Chris Knipp Writing: Movies, Politics, Art

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PostPosted: Thu Mar 15, 2018 4:55 pm 
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A dose of family, in bright boxy color

Balagov's colorful intensity forces itself upon us from the start. The opening scene is of a sister and brother, whose flirtation and dirty talk may define the title for us: this is a world of family and tribal intimacy.

The title states a theme worked out narratively and visually in Balagov's intense, slow-moving film about a Jewish family in Russia She is a tomboy who works in their father's garage and prefers overalls. He is about to be married to his love, Lea. She has a secret lover, from an obscure tribe whom her parents might not approve of and who might not approve of her. They meet clandestinely, often in a car. Then her brother and Lea are kidnapped and held for ransom. The Jewish community, led by the rabbi, are unable to raise all the ransom money. They decide to sell the garage and its contents and this will mean they will have to move. The are constantly moving and they had begun to fit in, but that's over. Only when the brother comes back the issue becomes: will he go with the family? Will Lea? Will his sister?

All of this matters so intensely that it pushes all else away, each one thing occupying the small crowded box of the screen at a time and making it seem as if there is nothing else. Thus Balagov captures the beauty and oppression of a rich ethnic family life in a small, encroached-upon tribal community struggling to exist against the world.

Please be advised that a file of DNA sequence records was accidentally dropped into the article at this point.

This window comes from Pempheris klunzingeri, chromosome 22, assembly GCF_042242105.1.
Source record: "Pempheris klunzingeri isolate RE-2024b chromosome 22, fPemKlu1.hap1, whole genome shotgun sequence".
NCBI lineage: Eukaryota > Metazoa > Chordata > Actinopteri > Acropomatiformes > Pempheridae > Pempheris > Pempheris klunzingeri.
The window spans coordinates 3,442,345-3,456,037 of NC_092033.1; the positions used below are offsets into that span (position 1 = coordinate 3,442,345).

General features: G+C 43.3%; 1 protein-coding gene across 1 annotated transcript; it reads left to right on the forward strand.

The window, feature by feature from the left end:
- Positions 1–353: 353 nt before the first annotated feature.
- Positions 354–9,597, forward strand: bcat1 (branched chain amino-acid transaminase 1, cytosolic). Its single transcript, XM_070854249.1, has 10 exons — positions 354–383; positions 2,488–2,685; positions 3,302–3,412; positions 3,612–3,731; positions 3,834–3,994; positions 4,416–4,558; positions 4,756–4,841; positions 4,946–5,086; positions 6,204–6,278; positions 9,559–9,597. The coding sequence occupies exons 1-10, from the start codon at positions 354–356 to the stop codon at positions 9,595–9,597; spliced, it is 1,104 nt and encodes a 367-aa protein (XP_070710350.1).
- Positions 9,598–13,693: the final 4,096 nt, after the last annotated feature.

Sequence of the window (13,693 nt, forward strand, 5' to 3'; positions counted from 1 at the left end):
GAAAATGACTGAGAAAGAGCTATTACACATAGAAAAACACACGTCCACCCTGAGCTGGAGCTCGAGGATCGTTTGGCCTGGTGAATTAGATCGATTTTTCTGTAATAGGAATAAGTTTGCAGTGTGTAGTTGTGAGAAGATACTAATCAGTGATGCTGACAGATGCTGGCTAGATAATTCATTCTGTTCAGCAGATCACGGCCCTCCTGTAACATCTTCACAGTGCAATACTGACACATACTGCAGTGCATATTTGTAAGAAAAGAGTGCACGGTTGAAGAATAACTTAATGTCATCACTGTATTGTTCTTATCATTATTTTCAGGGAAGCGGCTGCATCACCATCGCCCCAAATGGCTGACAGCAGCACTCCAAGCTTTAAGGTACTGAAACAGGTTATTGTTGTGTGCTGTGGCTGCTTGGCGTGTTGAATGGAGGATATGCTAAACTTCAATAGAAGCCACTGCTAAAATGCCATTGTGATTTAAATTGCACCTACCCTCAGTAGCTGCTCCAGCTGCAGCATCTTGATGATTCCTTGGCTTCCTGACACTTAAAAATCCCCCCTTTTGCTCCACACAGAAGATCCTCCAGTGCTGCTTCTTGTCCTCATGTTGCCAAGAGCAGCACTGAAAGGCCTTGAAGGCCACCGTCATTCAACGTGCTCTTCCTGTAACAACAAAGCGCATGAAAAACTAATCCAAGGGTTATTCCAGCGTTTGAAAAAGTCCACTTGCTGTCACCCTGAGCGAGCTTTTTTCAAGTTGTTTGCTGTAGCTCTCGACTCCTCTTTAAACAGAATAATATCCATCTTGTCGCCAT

Many including audience members at the Cannes Un Certain Regard original screening of this film have objected to the use of a real "snuff film," showing Russians being threatened, tortured, and killed, which goes on for several minutes. This is just the most oppressive and drawn-out passage of a film that tends, for some of us, to feel oppressive and drawn-out for much of its nonetheless distinctive and in its own way beautiful run-time.

Reviewed by Jessica Kiang as part of Un Certain Regard at Cannes in Variety:"An ethically indefensible choice mars Russian first-timer Kantemir Balagov’s otherwise impressively tough-minded debut," she began, pointing to the use of what might be considered a real 'snuff film' in its contents. "Even without its most controversial segment," Kiang said, this is "a demanding, difficult watch, presents an unavoidable [ethical dilemma]" whether to consider this inclusion remotely acceptable, of at midpoint a lengthy excerpt from a "scratchy and degraded VHS tape" of the kind we know from ISIS, of "anti-Semitic Islamist violence and murder." Tara Brady of The Irish Times explains it is "actual footage from the 1999 Dagestan massacre - in which Chechens torture Russian soldiers.". "the sequence goes on for a long time," Kiang writes, and the press notes indicate its not just realistic but real. . "

"Closeness is a tough-minded, rigorously composed, quite brilliantly acted story of the challenges of everyday religious prejudice and ethnic divides in the bleak heart of Russia’s North Caucasus, and in many ways Balagov’s uncompromising but stylized social realism rewards as much as it punishes," Brady writes. "But in including this real video — essentially a snuff movie — within a fiction narrative and not announcing it as such, a line is crossed. . ." But Tara Brady concluded with: "A divisive and discombobulating new talent has arrived on the Croisette."

Closeness/Tesuta 118 mins., debuted in Un Certain Regard at Cannes May 2017. Reviewed as part of New Directors/New Films, FSLC and MoMA, Mar. 2018.

Saturday, March 31, 4:30pm [MoMA]
Sunday, April 1, 4:30pm [FSLC]

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